Earlier this month, a Finnish modder named Matti Hietanen presented a new version of the Cinematic Tools program, which allows gamers to control in-game cameras in Tom Clancy’s The Division in order to capture the most cinematic moments and make screenshots. Previously, he had already released similar modifications for 22 games, including Battlefield 1, Dark Souls III and Star Wars Battlefront II. But it was with The Division that the young man had problems.
“We found that you have repeatedly committed acts of suspicious activity from your account that contradict our rules. Please, take into account that we have taken the necessary measures to protect the gaming experience for other gamers, resulting in a permanent ban of your account. You will never be able to play Tom Clancy’s The Division again, “Ubisoft’s official appeal to Hietanen said.
And, again, in the anti-cheat system. Despite the fact that Cinematic Tools is in no way intended for a dishonest competitive game, it was built using the well-known utility Cheat Engine, which allows you to “dig” into the game files. As Matti himself assures, he used it to figure out how to incorporate into his program the function of changing day and night, as well as weather effects. He did not even expect that all applications based on the Cheat Engine are automatically detected by the system as banned. Changing the same in-game files contradicts the terms of the user agreement with Ubisoft, under which – usually without looking – put a “tick” gamers buying games from this company.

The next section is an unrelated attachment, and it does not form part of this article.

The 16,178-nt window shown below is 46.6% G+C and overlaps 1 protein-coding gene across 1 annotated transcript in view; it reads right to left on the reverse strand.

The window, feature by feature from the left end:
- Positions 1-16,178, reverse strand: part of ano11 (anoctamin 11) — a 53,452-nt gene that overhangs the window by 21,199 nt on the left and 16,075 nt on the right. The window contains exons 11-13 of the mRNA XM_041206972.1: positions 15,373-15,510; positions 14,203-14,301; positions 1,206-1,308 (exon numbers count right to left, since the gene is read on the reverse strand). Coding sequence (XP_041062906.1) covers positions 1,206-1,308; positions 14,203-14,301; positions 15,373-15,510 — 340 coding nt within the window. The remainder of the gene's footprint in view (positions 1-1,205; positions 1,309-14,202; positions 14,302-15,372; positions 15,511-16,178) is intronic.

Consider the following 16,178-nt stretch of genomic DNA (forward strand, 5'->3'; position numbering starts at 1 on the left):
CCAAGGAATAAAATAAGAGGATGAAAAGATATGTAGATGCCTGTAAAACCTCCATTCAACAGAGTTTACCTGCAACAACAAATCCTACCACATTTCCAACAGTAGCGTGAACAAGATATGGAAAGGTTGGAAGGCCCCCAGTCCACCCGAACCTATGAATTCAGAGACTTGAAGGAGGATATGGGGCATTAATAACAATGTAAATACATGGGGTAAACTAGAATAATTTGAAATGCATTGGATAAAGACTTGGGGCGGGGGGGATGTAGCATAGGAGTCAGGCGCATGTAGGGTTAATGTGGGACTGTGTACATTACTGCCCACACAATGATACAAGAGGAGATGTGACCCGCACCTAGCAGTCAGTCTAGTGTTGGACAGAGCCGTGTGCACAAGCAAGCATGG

Since Hietanen was blocked by the anti-cheat system automatically and without parsing the situation by living people, he hopes that the ban can be removed. Matti has already appealed to Ubisoft for review of his case. While no one answered him.